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    The Real Reasons Why Wedding Rehearsals Are Important


    Howard Stieremann (2)As the old joke goes, “How do you get to Carnegie Hall? Practice, practice, practice.” Rehearsals are important for weddings too, but probably not for the reasons that you might think.

    I have come to understand that the main benefit of wedding rehearsals is that they are often the first time the wedding party meets each other. It is a relatively low key time for family members and friends who don’t know one another to meet and greet.

    Rehearsals are actually not that critical for the practicing aspect, since adults who are participating in a wedding ceremony can generally adapt even if there wasn’t a rehearsal. As for kids who may be involved, they can freeze up even if they have rehearsed dozens of times! The wedding site full of people dressed up and with jitters in the air can throw kids off, and that can happen after successful rehearsals have taken place in an empty venue.

    I have read that 60 to 70% of all weddings do not include a rehearsal. If you do have one, know that it will take longer than the real ceremony since you will repeat everything at least twice. I start the bridal party as they will stand during the ceremony, practice the recessional (walking out) and then the processional (walking in) so everyone knows where they should be from the outset. This allows participants to aim for a target.

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    Next, I have the bridal party do a complete second run through. The second practice will help people remember what is happening when.

    Practicing also helps people understand who is walking down the aisle with whom, who is standing where, and who is sitting where.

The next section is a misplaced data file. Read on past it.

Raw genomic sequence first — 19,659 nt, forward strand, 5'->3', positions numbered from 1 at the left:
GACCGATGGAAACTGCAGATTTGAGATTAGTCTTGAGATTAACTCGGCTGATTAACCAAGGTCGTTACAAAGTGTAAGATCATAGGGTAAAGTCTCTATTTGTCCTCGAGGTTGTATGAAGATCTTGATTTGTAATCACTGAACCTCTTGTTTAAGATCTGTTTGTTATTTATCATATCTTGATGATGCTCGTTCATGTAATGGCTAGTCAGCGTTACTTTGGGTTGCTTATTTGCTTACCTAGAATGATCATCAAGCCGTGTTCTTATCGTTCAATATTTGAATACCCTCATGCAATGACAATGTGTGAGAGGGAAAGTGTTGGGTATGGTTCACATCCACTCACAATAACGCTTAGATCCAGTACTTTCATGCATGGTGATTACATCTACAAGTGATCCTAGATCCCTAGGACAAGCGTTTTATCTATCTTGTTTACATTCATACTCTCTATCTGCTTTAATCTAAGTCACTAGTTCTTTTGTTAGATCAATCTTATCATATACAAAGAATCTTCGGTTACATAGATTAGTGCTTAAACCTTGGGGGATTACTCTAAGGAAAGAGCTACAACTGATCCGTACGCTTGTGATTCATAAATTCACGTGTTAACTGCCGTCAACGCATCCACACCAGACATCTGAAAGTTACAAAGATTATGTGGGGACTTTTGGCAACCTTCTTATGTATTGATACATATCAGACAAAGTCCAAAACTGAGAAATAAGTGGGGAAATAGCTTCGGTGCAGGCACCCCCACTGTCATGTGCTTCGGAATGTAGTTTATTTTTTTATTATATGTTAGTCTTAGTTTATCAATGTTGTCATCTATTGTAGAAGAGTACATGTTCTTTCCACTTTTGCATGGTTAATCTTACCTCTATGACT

It is standard for one or more attendants to miss the rehearsal. I have those standing on either side of the missing person leave space, and ask them to give the missing person their cues, etc.

    A rehearsal is sometimes when a couple first considers who will be included in the procession. Will both partners walk down the aisle, will one be situated up front with the officiant, or will the officiant process first to signal the beginning of the ceremony? For most people, walking down an aisle while others are watching, as well as a photographer snapping pictures, creates a nerve-wracking scenario. To compensate, I remind participants to maintain a natural walking pace, suggesting they walk a tad slower because the natural tendency is to rush down the aisle.

    Yes, there are benefits to having a rehearsal. However, the biggest is that it becomes another opportunity to gather on the big weekend.

    The rehearsal is also an ideal time to give your officiant the license and final payment (if any), and to assign someone to be responsible for ceremonial objects after the wedding. These can include a wine goblet, glass (or lightbulb) that was stomped on, unity candle, ring bearer’s pillow, etc.

    With preparation, your wedding party will understand the flow of the ceremony. Even more importantly, the preparation will allow you to realize you are ready for your wedding, allowing you to relax, breathe and be more present during your special day.

    Howard M. Steiermann is an Ordained Ritual Facilitator based in San Francisco. For more information, please visit